UYUNI, Bolivia (Reuters) - Bolivia hopes surging global lithium demand can lure foreign investors to the country where nearly a decade of state-led development has left output far short of goals for the metal, coveted by makers of batteries for devices from laptops to electric cars.
The poor South American nation boasts nearly a quarter of the world’s known resources of the world’s lightest metal. Still, production lags far behind neighboring Chile and Argentina. Bolivia hopes to sign a deal with at least one foreign partner to invest up to $750 million in factories to meet rising demand from China and other countries for lithium-ion batteries.
The country is eager to cash in on tightening supplies of lithium. Experts say spot prices have more than doubled to around $25,000 per ton from below $10,000 in 2015.
Rain and other natural challenges, along with execution hiccups, have hampered state-run operations. Foreign companies with more expertise may be spooked by the left-leaning government of President Evo Morales, whose interventionist policies in other sectors have riled some big corporations and made others hesitant to invest, analysts said.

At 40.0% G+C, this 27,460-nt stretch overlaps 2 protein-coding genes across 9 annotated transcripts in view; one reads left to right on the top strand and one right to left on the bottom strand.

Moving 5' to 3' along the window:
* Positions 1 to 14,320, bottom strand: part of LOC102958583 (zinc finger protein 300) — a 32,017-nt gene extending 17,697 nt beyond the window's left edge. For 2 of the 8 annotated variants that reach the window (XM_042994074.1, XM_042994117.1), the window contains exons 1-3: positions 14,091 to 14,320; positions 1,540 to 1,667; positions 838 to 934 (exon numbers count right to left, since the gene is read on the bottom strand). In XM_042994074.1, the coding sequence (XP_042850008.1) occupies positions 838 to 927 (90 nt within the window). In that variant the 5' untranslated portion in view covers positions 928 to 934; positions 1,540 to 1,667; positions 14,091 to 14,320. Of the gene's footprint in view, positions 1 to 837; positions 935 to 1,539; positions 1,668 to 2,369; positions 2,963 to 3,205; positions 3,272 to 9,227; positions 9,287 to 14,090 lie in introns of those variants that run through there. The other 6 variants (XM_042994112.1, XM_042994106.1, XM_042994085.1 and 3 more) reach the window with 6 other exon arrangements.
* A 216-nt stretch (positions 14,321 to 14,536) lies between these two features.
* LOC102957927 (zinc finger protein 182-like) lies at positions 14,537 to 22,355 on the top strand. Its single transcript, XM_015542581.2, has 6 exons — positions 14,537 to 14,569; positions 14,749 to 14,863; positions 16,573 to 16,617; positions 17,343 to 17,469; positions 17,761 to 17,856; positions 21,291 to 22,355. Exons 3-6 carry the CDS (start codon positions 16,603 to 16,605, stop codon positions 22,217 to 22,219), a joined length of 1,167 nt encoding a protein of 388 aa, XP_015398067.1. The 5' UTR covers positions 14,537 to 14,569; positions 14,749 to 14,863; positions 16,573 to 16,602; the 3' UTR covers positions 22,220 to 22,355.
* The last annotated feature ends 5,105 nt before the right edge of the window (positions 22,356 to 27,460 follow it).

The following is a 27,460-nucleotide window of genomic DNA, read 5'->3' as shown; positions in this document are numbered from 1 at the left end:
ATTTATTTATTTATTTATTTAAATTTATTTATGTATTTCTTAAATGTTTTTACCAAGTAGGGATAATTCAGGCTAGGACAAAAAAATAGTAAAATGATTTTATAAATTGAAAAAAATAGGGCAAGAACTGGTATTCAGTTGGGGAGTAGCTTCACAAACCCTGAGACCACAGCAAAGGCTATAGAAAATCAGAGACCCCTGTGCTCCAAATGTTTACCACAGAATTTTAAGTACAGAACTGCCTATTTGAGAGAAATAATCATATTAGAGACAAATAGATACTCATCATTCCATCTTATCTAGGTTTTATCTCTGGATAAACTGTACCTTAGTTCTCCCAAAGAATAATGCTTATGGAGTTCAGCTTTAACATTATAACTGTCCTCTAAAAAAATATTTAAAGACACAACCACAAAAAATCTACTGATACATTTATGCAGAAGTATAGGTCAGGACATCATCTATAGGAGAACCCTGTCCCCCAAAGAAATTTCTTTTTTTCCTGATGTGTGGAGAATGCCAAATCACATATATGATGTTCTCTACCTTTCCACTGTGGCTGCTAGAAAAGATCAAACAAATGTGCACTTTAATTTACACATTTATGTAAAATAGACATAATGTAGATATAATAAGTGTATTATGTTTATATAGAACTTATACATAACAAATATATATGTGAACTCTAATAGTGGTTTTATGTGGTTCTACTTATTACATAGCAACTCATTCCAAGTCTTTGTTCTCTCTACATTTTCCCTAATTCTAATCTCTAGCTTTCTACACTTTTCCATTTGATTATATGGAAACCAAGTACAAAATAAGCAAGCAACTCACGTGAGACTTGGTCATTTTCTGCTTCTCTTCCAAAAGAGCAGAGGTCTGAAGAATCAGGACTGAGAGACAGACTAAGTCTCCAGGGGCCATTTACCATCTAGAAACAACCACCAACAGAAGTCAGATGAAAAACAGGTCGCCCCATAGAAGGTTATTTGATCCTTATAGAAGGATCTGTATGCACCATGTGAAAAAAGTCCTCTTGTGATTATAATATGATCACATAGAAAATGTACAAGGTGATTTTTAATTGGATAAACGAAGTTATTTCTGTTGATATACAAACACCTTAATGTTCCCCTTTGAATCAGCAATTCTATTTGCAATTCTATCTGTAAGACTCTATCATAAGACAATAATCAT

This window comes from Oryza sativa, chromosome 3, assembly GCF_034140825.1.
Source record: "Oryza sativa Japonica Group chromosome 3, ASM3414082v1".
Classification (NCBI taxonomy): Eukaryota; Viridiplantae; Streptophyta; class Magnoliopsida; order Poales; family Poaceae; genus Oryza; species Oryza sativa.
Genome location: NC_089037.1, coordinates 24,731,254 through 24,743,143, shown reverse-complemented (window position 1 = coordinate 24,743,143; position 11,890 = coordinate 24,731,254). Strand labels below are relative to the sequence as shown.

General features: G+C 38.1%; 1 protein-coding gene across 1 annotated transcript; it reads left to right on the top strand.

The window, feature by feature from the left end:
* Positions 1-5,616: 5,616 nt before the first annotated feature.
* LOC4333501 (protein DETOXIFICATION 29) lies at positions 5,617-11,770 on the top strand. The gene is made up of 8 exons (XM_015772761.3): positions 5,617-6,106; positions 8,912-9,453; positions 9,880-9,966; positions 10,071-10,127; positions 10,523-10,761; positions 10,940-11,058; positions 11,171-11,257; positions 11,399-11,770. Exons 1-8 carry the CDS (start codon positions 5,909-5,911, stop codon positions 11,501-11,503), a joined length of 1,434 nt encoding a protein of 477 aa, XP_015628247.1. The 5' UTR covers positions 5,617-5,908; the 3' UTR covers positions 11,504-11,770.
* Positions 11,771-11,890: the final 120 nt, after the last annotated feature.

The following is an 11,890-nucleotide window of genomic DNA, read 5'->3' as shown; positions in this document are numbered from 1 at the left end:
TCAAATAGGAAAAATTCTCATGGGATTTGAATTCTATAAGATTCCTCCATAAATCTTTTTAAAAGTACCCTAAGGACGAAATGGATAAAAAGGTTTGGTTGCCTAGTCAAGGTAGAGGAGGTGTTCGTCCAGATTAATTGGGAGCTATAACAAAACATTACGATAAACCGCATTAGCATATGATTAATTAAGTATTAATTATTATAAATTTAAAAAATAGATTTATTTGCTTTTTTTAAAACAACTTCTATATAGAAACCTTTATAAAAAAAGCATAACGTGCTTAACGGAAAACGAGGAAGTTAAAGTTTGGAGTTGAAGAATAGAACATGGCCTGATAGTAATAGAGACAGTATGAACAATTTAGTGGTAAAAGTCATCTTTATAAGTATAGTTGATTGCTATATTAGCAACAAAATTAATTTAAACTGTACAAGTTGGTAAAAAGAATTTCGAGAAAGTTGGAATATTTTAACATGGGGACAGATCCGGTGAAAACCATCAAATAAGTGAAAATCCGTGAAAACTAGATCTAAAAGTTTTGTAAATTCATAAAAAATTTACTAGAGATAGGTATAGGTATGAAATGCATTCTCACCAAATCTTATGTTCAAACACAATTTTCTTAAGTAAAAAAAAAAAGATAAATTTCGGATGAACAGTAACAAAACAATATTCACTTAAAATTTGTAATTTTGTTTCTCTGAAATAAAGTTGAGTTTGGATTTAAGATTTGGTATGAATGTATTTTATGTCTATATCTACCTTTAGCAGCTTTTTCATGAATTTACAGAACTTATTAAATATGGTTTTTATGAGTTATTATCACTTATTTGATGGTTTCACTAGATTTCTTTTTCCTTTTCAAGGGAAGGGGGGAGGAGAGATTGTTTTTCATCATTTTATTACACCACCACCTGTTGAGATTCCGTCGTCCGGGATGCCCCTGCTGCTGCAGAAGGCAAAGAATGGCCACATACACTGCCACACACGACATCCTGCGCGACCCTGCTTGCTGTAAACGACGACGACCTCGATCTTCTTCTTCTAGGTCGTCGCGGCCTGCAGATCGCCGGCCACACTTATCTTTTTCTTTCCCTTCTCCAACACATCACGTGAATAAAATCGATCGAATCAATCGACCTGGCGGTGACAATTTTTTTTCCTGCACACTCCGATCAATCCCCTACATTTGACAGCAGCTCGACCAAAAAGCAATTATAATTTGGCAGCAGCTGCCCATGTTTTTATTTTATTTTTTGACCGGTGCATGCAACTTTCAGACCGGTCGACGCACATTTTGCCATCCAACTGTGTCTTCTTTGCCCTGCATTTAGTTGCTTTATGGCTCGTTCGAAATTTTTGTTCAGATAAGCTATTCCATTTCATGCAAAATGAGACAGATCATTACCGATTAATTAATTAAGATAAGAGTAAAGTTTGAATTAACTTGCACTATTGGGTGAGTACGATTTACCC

Bolivia had hoped its project at Uyuni, the world’s largest salt flat, would produce 40 tonnes per month of lithium carbonate by 2011. Nine years and $450 million into the project, it is producing just 10 tonnes per month.
Elsewhere in South America’s Lithium Triangle, Chile produces 70,000 tonnes a year and Argentina 30,000. Total global production is about 230,000 tonnes. Bolivia has sold exports at far below market prices; an employee of state-run lithium company YLB said it was trying to secure market share.
YLB CEO Juan Carlos Montenegro dismissed concerns about slow production.
“That criticism does not hurt us or interest us,” he said. “The important thing for us is ... the results we are going to see in 2018 and 2019.”
He said Bolivia was talking with potential partners it hopes will invest up to $750 million. He declined to name them but said a deal could be awarded this month for a 49 percent stake in a major expansion that could include up to seven new plants for cathodes, batteries and more.